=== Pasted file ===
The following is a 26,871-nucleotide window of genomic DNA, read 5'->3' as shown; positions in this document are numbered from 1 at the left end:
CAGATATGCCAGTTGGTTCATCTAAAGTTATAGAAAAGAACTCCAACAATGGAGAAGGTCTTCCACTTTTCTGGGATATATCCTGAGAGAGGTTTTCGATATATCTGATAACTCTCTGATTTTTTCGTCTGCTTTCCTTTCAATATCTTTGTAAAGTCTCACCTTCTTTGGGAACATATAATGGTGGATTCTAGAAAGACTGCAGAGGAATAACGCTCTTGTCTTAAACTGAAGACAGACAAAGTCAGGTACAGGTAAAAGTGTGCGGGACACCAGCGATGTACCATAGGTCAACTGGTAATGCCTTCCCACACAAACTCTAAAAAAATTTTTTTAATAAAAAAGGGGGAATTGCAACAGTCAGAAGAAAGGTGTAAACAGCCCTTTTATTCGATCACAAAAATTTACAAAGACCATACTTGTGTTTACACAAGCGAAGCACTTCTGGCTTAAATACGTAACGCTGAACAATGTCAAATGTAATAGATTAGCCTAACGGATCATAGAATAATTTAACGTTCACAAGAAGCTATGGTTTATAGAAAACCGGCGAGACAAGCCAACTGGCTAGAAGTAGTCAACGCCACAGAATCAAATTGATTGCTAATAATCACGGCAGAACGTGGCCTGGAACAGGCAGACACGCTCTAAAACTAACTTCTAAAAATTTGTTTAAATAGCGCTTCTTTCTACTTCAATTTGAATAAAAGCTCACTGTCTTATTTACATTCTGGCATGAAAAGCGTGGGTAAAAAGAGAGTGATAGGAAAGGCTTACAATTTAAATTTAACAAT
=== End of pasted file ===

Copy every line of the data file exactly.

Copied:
The following is a 26,871-nucleotide window of genomic DNA, read 5'->3' as shown; positions in this document are numbered from 1 at the left end:
CAGATATGCCAGTTGGTTCATCTAAAGTTATAGAAAAGAACTCCAACAATGGAGAAGGTCTTCCACTTTTCTGGGATATATCCTGAGAGAGGTTTTCGATATATCTGATAACTCTCTGATTTTTTCGTCTGCTTTCCTTTCAATATCTTTGTAAAGTCTCACCTTCTTTGGGAACATATAATGGTGGATTCTAGAAAGACTGCAGAGGAATAACGCTCTTGTCTTAAACTGAAGACAGACAAAGTCAGGTACAGGTAAAAGTGTGCGGGACACCAGCGATGTACCATAGGTCAACTGGTAATGCCTTCCCACACAAACTCTAAAAAAATTTTTTTAATAAAAAAGGGGGAATTGCAACAGTCAGAAGAAAGGTGTAAACAGCCCTTTTATTCGATCACAAAAATTTACAAAGACCATACTTGTGTTTACACAAGCGAAGCACTTCTGGCTTAAATACGTAACGCTGAACAATGTCAAATGTAATAGATTAGCCTAACGGATCATAGAATAATTTAACGTTCACAAGAAGCTATGGTTTATAGAAAACCGGCGAGACAAGCCAACTGGCTAGAAGTAGTCAACGCCACAGAATCAAATTGATTGCTAATAATCACGGCAGAACGTGGCCTGGAACAGGCAGACACGCTCTAAAACTAACTTCTAAAAATTTGTTTAAATAGCGCTTCTTTCTACTTCAATTTGAATAAAAGCTCACTGTCTTATTTACATTCTGGCATGAAAAGCGTGGGTAAAAAGAGAGTGATAGGAAAGGCTTACAATTTAAATTTAACAAT